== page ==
FEMA to push preparedness, catastrophic readiness, reducing complexity in future years
After a hectic 2017 disaster season the Federal Emergency Management Agency is embarking on a three-pronged efforts to implement the lessons it learned, Deputy Administrator Daniel Kaniewski told almost 200 alumni at this year’s NPS-CHDS Alumni Professional Exchange and Continuing Education Workshop (APEX).
FEMA’s priorities during the coming year will emphasize a culture of preparedness, readiness for catastrophic disasters and reducing the complexity of its programs.
Fostering a culture of preparedness will require individual initiative along with government action. Kaniewski called for basic steps like learning how to shut off water and gas at home, checking on neighbors or even learning cardiopulmonary resuscitation (CPR).
Financial preparedness is another priority. Insurance isn’t just for people living in flood zones, he noted, adding that property insurance alone doesn’t cover flood loss. Texans living outside 100-year flood zones were especially affected. While FEMA was established to offer temporary assistance, its mission isn’t to make homeowners whole.
“Insurance plays a critical role in preparedness, creating resilience and helping citizens recover from disasters,” he said. “If there is one lesson on the insurance side it’s that any house can flood.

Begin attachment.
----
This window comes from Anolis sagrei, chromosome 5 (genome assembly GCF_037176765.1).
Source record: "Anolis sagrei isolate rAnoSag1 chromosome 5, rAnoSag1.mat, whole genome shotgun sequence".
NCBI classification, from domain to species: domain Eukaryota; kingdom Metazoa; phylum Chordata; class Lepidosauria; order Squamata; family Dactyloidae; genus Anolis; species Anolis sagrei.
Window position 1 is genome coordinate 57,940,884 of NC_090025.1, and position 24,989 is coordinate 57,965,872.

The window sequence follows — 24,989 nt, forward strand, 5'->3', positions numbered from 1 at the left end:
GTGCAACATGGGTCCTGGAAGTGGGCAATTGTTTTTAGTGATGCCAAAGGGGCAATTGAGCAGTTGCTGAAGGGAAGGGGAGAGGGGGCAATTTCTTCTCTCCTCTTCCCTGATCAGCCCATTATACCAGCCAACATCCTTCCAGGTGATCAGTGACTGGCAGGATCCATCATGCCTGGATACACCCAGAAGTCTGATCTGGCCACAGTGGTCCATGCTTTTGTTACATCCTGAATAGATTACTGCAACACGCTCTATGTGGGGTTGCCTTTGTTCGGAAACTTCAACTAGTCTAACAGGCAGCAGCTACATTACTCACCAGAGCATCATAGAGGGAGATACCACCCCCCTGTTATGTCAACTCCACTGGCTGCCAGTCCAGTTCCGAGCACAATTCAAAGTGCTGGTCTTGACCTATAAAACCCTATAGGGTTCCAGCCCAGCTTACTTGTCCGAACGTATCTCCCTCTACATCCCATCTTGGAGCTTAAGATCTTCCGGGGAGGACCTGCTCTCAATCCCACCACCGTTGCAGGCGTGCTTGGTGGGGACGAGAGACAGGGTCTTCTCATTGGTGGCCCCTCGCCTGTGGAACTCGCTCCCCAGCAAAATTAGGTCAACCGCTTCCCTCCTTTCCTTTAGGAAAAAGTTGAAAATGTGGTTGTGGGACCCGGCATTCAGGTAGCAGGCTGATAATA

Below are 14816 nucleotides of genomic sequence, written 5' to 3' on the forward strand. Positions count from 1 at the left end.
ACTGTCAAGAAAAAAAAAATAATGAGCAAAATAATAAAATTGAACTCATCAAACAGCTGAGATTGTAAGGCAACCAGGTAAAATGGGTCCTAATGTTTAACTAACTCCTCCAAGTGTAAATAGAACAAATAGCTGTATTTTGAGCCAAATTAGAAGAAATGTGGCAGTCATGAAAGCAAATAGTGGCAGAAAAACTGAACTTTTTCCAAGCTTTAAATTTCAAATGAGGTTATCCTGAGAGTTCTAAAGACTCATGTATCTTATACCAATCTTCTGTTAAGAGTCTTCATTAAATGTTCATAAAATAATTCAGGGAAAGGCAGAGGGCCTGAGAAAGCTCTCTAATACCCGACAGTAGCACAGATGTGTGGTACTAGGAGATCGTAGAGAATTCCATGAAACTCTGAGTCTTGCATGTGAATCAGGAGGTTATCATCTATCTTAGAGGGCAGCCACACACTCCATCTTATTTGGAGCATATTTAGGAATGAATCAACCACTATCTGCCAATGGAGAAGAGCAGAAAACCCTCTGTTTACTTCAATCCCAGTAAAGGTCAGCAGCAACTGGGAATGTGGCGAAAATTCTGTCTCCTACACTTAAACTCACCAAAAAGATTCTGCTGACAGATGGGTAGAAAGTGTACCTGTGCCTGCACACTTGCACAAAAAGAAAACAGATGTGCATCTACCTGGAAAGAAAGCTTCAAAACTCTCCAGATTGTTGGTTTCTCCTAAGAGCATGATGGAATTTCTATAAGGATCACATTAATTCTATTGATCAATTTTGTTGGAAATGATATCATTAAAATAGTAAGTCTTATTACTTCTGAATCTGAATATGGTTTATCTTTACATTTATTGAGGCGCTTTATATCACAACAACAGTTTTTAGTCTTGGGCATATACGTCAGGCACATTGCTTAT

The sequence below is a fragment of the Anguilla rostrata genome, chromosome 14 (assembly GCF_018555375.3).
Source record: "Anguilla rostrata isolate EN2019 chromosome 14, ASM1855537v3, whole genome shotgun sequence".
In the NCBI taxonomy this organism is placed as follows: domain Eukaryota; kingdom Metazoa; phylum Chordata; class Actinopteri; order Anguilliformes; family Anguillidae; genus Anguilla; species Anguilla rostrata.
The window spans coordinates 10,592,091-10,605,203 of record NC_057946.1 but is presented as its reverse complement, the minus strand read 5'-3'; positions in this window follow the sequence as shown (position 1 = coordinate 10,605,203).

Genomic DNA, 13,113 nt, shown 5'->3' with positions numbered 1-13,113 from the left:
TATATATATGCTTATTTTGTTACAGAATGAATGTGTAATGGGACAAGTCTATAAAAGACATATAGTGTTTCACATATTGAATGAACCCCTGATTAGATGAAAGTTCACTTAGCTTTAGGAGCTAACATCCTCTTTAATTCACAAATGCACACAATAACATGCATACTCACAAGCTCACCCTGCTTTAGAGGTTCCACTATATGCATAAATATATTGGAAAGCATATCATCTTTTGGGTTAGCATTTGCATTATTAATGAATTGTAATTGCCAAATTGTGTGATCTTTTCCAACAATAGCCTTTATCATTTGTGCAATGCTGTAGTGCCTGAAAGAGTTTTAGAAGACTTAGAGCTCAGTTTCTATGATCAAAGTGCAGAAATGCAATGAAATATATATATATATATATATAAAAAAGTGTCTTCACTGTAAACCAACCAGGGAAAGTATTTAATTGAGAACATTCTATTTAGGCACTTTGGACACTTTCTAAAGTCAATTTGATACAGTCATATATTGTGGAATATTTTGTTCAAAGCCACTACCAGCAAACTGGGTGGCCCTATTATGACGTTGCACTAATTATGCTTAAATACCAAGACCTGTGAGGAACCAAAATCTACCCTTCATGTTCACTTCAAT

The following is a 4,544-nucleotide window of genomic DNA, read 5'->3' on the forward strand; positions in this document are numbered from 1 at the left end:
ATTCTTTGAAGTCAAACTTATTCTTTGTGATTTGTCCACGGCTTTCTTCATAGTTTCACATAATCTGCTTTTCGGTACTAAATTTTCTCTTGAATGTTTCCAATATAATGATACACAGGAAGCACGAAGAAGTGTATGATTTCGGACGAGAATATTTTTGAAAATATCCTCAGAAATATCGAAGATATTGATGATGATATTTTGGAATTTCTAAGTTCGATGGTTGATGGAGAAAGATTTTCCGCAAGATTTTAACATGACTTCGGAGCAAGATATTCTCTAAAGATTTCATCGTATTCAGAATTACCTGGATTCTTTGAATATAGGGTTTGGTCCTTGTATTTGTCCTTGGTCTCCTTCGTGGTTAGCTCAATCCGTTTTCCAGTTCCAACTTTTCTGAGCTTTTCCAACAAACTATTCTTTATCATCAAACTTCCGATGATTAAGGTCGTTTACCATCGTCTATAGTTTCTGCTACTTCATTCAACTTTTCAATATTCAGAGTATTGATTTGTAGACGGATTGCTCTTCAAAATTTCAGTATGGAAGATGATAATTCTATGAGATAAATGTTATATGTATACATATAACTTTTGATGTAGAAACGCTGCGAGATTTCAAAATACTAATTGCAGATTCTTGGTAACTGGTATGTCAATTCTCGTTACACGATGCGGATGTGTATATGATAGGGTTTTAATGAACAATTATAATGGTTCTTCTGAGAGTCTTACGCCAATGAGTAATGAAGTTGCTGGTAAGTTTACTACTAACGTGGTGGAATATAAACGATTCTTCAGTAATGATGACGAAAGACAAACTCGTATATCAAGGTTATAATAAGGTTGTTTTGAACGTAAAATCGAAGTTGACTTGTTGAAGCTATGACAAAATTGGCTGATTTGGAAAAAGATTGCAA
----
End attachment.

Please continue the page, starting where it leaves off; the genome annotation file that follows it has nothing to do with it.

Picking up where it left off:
Building a prepared society also means investing more in mitigation. Kaniewski pointed to a recently updated National Institute of Building Sciences study showing for every $1 invested in mitigation another $6 is saved on recovery costs later. He said Executive Leaders Program alumnus Roy Wright, who oversees FEMA’s flood insurance program, wants to double the number of policies in the National Flood Insurance Program by 2022 and quadruple investment in mitigation by the same year.
“We hope you will be our partners on that,” Kaniewski told the audience.
The agency wants to shift its focus to readiness for catastrophic disasters as well. According to a GAO study, more than 75 percent of presidentially declared disasters amount to less than $41 million. FEMA would like states to assume greater roles in responding to those smaller-scale disasters, a concept he called “Federally supported, state managed, locally executed.”
Kaniewski sat down with CHDS Viewpoints and provided an in depth interview on these strategic priorities, as well as some lessons learned from the 2017 disasters.